Few studies have compared oyster habitat use with adjacent vegetated and non-vegetated habitats. We investigated habitat use by six common, estuarine, invertebrate species. In order to better understand the species-specific use of oyster and adjacent habitats within the salt marshes of Grand Bay NERR, MS, we examined the abundance patterns and size distributions among oyster, vegetated marsh edge (VME), and non-vegetated bottom (NVB) for three seasons (Fall 2003, Spring 2004, Summer 2004) for the following species: blue crab Callinectes sapidus, brown shrimp Farfantopenaeus aztecus, white shrimp Litopenaeus setiferus, daggerblade grass shrimp Palaemonetes pugio, flatback mud crab Eurypanopeus depressus, and oystershell mud crab Panopeus simpsoni. Three main trends emerged concerning habitat use: 1) the three crab species (juvenile C. sapidus, E. depressus, P. simpsoni) occupied oyster and VME habitats in higher abundances relative to NVB with minor to moderate fluctuations in seasonal abundance. Smaller crabs tended to use oyster habitat (although differences were not significant for all three species) and this may be related to the higher abundance of smaller refuges in oysters; 2) for one species, P. pugio, abundance in VME was significantly higher than in the other habitats, which may be related to P. pugio reliance on VME stems, and associated flora and fauna for refuge and food; and 3) the estuarine-dependent species F. aztecus and L. setiferus had relatively equal use of VME and oysters, which both species selected for structured habitat over NVB and both species were significantly larger in oyster habitat. Additional investigation is needed to determine the mechanisms responsible for the species-habitat relationships documented in our study.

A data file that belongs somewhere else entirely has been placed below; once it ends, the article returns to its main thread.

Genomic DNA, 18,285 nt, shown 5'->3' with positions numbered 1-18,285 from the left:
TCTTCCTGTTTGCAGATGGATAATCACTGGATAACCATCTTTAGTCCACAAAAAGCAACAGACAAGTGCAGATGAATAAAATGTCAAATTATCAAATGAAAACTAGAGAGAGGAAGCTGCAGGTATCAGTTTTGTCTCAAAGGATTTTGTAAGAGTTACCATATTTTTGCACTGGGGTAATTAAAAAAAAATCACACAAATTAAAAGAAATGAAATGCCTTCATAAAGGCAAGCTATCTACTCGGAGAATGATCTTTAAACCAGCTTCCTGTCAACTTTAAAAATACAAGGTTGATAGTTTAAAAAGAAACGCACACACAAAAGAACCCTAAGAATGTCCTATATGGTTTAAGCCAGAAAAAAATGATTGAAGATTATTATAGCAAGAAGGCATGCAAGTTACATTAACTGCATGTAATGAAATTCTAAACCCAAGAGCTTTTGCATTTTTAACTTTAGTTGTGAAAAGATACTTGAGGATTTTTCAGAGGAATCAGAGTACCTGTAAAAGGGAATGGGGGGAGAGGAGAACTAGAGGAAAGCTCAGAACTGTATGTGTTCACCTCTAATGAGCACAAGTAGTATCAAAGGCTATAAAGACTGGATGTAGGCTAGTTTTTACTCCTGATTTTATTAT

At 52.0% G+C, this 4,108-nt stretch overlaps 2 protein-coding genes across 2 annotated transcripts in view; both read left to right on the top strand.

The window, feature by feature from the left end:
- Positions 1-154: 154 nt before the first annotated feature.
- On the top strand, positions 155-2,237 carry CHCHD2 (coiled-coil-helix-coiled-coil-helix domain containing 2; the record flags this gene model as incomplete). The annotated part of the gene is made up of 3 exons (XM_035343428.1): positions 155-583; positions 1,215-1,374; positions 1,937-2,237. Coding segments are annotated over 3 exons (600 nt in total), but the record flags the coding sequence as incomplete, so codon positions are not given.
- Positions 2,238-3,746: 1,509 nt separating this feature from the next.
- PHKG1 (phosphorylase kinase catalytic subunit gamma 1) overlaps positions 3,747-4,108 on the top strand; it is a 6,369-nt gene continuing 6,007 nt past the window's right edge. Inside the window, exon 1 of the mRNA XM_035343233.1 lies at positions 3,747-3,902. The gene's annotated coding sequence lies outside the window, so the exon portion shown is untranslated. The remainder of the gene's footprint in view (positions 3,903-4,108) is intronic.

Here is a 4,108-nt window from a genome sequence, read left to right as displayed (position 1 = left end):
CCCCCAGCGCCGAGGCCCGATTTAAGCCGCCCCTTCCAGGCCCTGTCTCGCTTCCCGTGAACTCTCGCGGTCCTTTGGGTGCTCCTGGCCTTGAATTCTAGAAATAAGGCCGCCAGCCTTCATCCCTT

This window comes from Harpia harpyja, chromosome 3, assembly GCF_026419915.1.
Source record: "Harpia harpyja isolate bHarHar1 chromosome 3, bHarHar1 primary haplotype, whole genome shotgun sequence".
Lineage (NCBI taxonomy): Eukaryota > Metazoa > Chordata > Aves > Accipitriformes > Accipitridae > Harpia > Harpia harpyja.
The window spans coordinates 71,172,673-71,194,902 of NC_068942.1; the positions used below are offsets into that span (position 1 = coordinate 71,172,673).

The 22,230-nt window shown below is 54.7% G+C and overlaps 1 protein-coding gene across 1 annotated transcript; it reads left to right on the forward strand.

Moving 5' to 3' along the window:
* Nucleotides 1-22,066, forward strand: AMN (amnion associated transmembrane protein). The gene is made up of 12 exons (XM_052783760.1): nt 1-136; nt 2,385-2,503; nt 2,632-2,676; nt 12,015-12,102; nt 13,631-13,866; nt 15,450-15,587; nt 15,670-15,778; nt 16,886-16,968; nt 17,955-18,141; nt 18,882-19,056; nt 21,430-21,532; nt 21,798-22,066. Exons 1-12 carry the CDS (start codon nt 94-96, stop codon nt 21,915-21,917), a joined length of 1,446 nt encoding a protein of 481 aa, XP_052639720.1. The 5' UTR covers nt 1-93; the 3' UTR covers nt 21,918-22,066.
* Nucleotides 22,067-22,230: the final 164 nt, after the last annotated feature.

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Vol. 31 • No. 4